Some would scoff at the idea of leaving a well-paying management job with a successful company for an after-school children's program in a small town.
Anthony Brock, unit director for Auburn Boys & Girls Clubs, wouldn't care.
Brock has worked with the club a total of 10 years, beginning his time as the athletics director from 1998-2004 while he attended Tuskegee University. During his time in college, he commuted to Auburn, his hometown, to visit family and work with the youth at the Boys & Girls Clubs.
"I understand these kids," Brock said. "I'm a product of this community. I grew up here, I walked these streets, and I played in these projects."
From 2001–04, he juggled school, his position at the club and a position at Yarbrough Elementary School.
One summer during his college years, Brock's father got him a factory job filling plastic tubes with M&Ms. Both of his parents worked factory positions their entire lives, so Brock took the job to see what they had experienced.
During one of his 12-hour shifts, Brock fell asleep standing as his fellow employees watched as the candy poured to the ground.
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"My parents had jobs like that my entire life, and I struggled with one summer," Brock said. "It made me respect them so much more, because I was athletic, young and still had problems."
After graduating from Tuskegee with a degree in business administration and political science, he was offered a management position at Walgreens pharmaceutical company in Montgomery.
"When you graduate from college and someone offers you a job, you take it," Brock said. "A lot of my friends were not getting jobs right out of college."
Walgreens opened a new store in Auburn, where Brock was transferred to.
Brock said working in Auburn again helped him realize his passion of the children at the club.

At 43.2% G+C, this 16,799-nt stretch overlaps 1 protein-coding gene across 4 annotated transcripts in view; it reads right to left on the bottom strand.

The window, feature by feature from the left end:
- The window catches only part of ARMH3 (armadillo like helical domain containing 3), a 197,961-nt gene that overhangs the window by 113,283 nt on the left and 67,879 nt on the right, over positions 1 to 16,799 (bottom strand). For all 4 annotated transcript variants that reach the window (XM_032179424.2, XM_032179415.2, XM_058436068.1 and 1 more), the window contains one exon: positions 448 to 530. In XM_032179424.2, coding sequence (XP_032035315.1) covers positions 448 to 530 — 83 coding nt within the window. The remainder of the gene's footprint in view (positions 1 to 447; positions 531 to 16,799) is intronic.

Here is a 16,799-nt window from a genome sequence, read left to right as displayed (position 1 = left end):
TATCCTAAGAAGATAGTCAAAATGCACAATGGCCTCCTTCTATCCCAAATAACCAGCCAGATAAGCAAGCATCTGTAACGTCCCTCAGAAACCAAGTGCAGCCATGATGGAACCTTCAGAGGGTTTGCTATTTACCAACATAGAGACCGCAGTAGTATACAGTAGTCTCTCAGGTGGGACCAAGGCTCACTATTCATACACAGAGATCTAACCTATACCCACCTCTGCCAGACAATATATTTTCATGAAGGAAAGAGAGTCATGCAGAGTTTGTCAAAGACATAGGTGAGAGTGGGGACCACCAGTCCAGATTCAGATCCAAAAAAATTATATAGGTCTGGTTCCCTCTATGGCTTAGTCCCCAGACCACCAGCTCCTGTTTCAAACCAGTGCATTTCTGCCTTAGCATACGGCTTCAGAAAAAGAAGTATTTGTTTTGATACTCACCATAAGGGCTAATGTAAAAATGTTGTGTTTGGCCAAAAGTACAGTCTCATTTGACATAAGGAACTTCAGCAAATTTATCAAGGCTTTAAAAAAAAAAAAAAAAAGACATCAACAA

"Kids and their parents from the club would come into my store and ask me why I wouldn't come to the club," Brock said.
The job at Walgreens left little to no time to help out at the club, Brock said.
Brock kept an eye out for positions at the Auburn Boys & Girls Clubs and with the help of Wanda Lewis, president of the Boys & Girls Clubs of Greater Lee County, that position was brought to Brock's attention.
Brock said the money was good, but he knew he wasn't meant for the job.
"I gave Walgreens a two-week notice and told them I couldn't do it anymore," Brock said. "I felt like I was cheating the company because my heart wasn't in it. I knew what I wanted to do, and Ms. Wanda helped me get back."
Most of Brock's time is now dedicated to the club. His wife, April Brock, has invested much of her time with children while working as the assistant principal of Opelika Middle School.
Brock has a 16 year-old son and a 7-year-old daughter. Both kids thoroughly enjoy spending time at the Auburn Boys & Girls Clubs. Brock said for spring break vacation, his daughter would have rather spent time in the club than go to the beach.
Brock has worked to expand the club in order to keep kids off the streets. According to Brock, Michael Johnson, fellow Boys & Girls Clubs worker, and Brock go from door-to-door speaking with parents and encouraging them to sign their children up for the club.
"They know who I am when the open the door, and they know why I'm there," Brock said. "Most of the time they sign their kid up within a week of me being on their doorstep."
Brock doesn't regret leaving his management job, because he loves the community and the kids at the club.
"I'm happy to come to work every day, and not many people can say that," Brock said.
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